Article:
Now I am not going to say much against the screen. Its 240 x 320 pixels and 262 thousand colours don’t break any new ground, nor does its 2.4 diagonal inches. It is clear and bright, sure, but no more than I expect from a top-notch Sony Ericsson handset these days.
”Gimmick alert!” – Shake control.
You normally move through music on your mobile by using a button of some kind, and you do have that option here via the navigation pad. But you can also shake this mobile to wiffle through tracks.
There is a small Walkman key on the top edge of the phone. Hold this down and then shake the phone a little. The phone magically moves through tracks. Shake right to go forward, left to go back, and shake it all about to shuffle a playlist. Why the phone has to vibrate to tell you this action has been recognised is beyond me. You hear the track change almost immediately.
This works when the handset keys are locked which could be useful, but the small Walkman button is a fiddle to press and impossible to get to at all when the slider is opened. Also, trust me when I say that I’ve watched people shake their phone in public and they look, well, stupid…
”Gimmick alert?” – Screen auto rotate.
Actually I am not so sure this one is a gimmick. When you twist the phone in your hand the screen can automatically flick into landscape mode, then back into portrait. This is potentially quite useful, but I found it to be a little unreliable.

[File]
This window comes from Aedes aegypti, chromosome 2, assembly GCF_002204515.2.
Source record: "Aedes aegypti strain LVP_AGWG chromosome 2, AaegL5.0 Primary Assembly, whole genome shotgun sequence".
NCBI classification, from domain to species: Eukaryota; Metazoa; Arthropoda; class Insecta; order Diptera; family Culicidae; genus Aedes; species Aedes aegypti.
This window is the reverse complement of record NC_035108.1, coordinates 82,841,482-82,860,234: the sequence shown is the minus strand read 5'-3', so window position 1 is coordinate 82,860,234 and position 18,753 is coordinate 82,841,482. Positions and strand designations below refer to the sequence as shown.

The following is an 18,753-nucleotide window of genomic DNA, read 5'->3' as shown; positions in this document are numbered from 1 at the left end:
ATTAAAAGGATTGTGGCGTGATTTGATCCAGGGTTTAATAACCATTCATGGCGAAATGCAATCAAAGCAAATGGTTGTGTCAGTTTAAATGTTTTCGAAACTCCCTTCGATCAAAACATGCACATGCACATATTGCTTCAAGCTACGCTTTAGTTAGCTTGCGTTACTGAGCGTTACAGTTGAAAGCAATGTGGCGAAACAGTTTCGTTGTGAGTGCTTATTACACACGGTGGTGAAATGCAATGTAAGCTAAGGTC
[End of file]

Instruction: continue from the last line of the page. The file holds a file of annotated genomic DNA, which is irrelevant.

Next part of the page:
With just that 35MB of on board memory, you can add more in the Memory Stick Micro slot on the right edge, and to get you started a 1GB card is included. My sample came with a little USB card reader for Memory Stick Micro, coloured in the same rather unbecoming brown as the handset itself.
The camera, as I’ve already noted, is a mediocre 2-megapixel affair. It has no flash or self-portrait mirror. The coloured dish, photographed indoors under normal household lighting conditions, is a little grainy, but colour reproduction is not bad. Outdoors the white chair is reasonably well reproduced, though definition is not that wonderful. The plant was a wonderful deep green covered with heavy frost, yet the photograph really doesn’t do the colour contrast justice at all.
You can photo blog from this handset, but I wouldn’t bother if your photos need to be of high quality.
Battery life was reasonable with a little over nine and a half hours of music from a full charge. The dreadful proprietary headset connector remains a Sony Ericsson staple, but at least this one is a two-piece job with a 3.5mm jack past the microphone so you can use your own headphones if you prefer.
As you’d expect from a Sony Ericsson flagship mobile there are plenty of apps here. FM radio, Web browser, RSS reader, calendar, task manager, sound recorder, note taker, stopwatch, timer, calculator and five alarms are among the highlights.
It is not an unreserved thumbs-up for the W910i. The shake control is just a gimmick, the auto screen rotation is more useful when it works. The camera is so-so. But nonetheless this handset does have some appeal.